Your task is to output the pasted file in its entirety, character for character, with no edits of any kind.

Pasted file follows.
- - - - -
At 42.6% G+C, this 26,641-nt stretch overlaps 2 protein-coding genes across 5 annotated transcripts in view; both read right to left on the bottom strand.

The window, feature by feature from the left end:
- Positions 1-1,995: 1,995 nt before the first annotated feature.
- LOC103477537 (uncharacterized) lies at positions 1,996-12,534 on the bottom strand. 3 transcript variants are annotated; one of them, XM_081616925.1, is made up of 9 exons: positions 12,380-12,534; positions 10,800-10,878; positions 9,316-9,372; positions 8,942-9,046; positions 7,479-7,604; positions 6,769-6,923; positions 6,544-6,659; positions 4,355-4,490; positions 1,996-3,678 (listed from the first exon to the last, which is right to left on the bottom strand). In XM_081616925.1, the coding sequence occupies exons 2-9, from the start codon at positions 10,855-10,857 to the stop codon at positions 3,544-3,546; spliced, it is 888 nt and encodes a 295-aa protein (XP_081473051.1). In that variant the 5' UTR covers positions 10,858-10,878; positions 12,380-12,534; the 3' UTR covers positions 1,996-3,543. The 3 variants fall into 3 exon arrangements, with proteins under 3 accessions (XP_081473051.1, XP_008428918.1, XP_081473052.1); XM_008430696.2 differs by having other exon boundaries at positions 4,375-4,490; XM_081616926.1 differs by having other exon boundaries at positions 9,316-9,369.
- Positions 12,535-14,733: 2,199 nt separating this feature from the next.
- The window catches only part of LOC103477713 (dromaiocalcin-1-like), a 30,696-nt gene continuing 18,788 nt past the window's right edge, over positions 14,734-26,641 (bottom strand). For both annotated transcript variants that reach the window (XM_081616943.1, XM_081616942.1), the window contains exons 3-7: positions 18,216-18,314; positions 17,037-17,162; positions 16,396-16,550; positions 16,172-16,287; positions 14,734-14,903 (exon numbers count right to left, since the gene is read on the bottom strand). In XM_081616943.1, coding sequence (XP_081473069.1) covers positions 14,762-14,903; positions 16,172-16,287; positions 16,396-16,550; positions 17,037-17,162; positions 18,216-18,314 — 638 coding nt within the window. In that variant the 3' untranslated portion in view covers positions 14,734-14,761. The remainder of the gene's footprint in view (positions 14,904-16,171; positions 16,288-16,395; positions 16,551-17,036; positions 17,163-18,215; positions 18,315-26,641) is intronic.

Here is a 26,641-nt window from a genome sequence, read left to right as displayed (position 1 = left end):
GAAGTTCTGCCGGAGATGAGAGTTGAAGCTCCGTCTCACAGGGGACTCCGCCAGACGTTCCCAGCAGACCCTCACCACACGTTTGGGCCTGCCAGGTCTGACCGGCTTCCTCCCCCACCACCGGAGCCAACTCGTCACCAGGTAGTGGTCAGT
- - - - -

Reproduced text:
At 42.6% G+C, this 26,641-nt stretch overlaps 2 protein-coding genes across 5 annotated transcripts in view; both read right to left on the bottom strand.

The window, feature by feature from the left end:
- Positions 1-1,995: 1,995 nt before the first annotated feature.
- LOC103477537 (uncharacterized) lies at positions 1,996-12,534 on the bottom strand. 3 transcript variants are annotated; one of them, XM_081616925.1, is made up of 9 exons: positions 12,380-12,534; positions 10,800-10,878; positions 9,316-9,372; positions 8,942-9,046; positions 7,479-7,604; positions 6,769-6,923; positions 6,544-6,659; positions 4,355-4,490; positions 1,996-3,678 (listed from the first exon to the last, which is right to left on the bottom strand). In XM_081616925.1, the coding sequence occupies exons 2-9, from the start codon at positions 10,855-10,857 to the stop codon at positions 3,544-3,546; spliced, it is 888 nt and encodes a 295-aa protein (XP_081473051.1). In that variant the 5' UTR covers positions 10,858-10,878; positions 12,380-12,534; the 3' UTR covers positions 1,996-3,543. The 3 variants fall into 3 exon arrangements, with proteins under 3 accessions (XP_081473051.1, XP_008428918.1, XP_081473052.1); XM_008430696.2 differs by having other exon boundaries at positions 4,375-4,490; XM_081616926.1 differs by having other exon boundaries at positions 9,316-9,369.
- Positions 12,535-14,733: 2,199 nt separating this feature from the next.
- The window catches only part of LOC103477713 (dromaiocalcin-1-like), a 30,696-nt gene continuing 18,788 nt past the window's right edge, over positions 14,734-26,641 (bottom strand). For both annotated transcript variants that reach the window (XM_081616943.1, XM_081616942.1), the window contains exons 3-7: positions 18,216-18,314; positions 17,037-17,162; positions 16,396-16,550; positions 16,172-16,287; positions 14,734-14,903 (exon numbers count right to left, since the gene is read on the bottom strand). In XM_081616943.1, coding sequence (XP_081473069.1) covers positions 14,762-14,903; positions 16,172-16,287; positions 16,396-16,550; positions 17,037-17,162; positions 18,216-18,314 — 638 coding nt within the window. In that variant the 3' untranslated portion in view covers positions 14,734-14,761. The remainder of the gene's footprint in view (positions 14,904-16,171; positions 16,288-16,395; positions 16,551-17,036; positions 17,163-18,215; positions 18,315-26,641) is intronic.

Here is a 26,641-nt window from a genome sequence, read left to right as displayed (position 1 = left end):
GAAGTTCTGCCGGAGATGAGAGTTGAAGCTCCGTCTCACAGGGGACTCCGCCAGACGTTCCCAGCAGACCCTCACCACACGTTTGGGCCTGCCAGGTCTGACCGGCTTCCTCCCCCACCACCGGAGCCAACTCGTCACCAGGTAGTGGTCAGT